We encourage recordists to make voice announcements in the field and append these announcements to their bird recordings. Making a voice announcement in the field is a great way to capture important information about the target species, especially its behavior, as well as other useful information like date, time, and location. Habitat, weather, and recording equipment can also be useful to mention, perhaps in your first recording of the morning. If you make a bird recording in one sound file and a voice announcement in another sound file, you can merge the two together in a single file before uploading to eBird, as described above. Please don’t upload a sound file that contains only a voice announcement. If you wish, you can also upload your recordings without your voice announcement, but make sure that all the relevant information has been transcribed into the media notes before doing so.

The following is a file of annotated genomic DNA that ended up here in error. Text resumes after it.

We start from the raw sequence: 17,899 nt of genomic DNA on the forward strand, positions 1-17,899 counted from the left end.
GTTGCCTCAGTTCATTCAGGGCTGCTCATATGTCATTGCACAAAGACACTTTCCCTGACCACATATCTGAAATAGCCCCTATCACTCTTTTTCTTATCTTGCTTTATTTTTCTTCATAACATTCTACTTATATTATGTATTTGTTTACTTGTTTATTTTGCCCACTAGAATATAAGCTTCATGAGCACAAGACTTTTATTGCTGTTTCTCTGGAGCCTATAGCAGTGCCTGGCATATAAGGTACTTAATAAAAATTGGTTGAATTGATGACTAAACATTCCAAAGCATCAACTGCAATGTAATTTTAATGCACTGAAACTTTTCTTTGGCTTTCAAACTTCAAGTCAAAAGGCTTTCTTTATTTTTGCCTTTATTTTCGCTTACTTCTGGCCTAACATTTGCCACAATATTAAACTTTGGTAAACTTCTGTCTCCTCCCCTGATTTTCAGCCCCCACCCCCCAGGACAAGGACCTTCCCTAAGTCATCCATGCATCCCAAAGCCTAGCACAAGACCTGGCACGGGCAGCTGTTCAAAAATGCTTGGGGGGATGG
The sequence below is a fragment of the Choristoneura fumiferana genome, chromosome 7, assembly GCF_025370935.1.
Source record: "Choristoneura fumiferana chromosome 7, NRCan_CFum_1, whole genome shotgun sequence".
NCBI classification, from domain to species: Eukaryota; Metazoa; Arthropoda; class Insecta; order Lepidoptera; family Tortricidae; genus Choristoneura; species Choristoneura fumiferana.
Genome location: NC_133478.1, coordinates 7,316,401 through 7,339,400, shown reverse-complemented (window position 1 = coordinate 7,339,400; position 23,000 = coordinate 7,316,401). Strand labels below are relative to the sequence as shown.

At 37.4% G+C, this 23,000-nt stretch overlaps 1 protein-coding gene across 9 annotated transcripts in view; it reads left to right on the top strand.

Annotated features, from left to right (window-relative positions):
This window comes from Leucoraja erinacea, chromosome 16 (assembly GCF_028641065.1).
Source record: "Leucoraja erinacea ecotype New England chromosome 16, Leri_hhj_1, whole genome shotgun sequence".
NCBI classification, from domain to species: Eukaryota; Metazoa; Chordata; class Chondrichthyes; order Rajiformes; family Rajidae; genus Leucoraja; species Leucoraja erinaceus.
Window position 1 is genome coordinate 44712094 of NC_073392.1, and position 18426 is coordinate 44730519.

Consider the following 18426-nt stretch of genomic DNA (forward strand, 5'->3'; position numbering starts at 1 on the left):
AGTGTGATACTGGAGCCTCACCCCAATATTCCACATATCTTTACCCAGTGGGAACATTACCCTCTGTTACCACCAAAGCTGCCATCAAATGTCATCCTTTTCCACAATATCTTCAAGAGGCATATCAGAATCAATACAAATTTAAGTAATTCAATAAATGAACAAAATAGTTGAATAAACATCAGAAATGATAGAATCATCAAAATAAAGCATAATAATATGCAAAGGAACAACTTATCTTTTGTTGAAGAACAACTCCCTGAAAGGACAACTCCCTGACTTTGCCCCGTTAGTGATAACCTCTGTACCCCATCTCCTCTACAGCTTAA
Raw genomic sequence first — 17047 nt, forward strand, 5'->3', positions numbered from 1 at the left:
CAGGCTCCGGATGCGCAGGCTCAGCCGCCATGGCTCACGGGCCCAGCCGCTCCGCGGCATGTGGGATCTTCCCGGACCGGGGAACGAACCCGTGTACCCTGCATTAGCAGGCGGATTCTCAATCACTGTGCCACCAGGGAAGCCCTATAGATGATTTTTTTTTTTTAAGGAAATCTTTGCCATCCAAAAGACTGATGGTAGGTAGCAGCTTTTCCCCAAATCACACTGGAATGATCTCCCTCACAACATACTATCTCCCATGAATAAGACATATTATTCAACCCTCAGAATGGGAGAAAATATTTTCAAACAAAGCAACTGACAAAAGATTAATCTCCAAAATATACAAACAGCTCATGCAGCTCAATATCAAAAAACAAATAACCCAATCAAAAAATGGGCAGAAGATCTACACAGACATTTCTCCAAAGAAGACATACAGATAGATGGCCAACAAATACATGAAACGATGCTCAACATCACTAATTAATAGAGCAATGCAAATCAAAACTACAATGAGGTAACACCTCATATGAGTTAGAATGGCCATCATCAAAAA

8. Avoid filters and cosmetic editing
Sound editing software can be a very powerful tool, allowing you to "erase" background birds, loud insects, raindrops, stomach growls, etc. While it can be tempting to remove these types of sounds from your recordings, we encourage you to give us recordings that include what you heard and recorded in the field, even if it’s not all pretty. Manipulating your recordings in this way can make them unusable for scientific research or sound unnatural. Because recordings in the Macaulay Library archive may be used for a wide variety of purposes, it is important to keep them as natural as possible.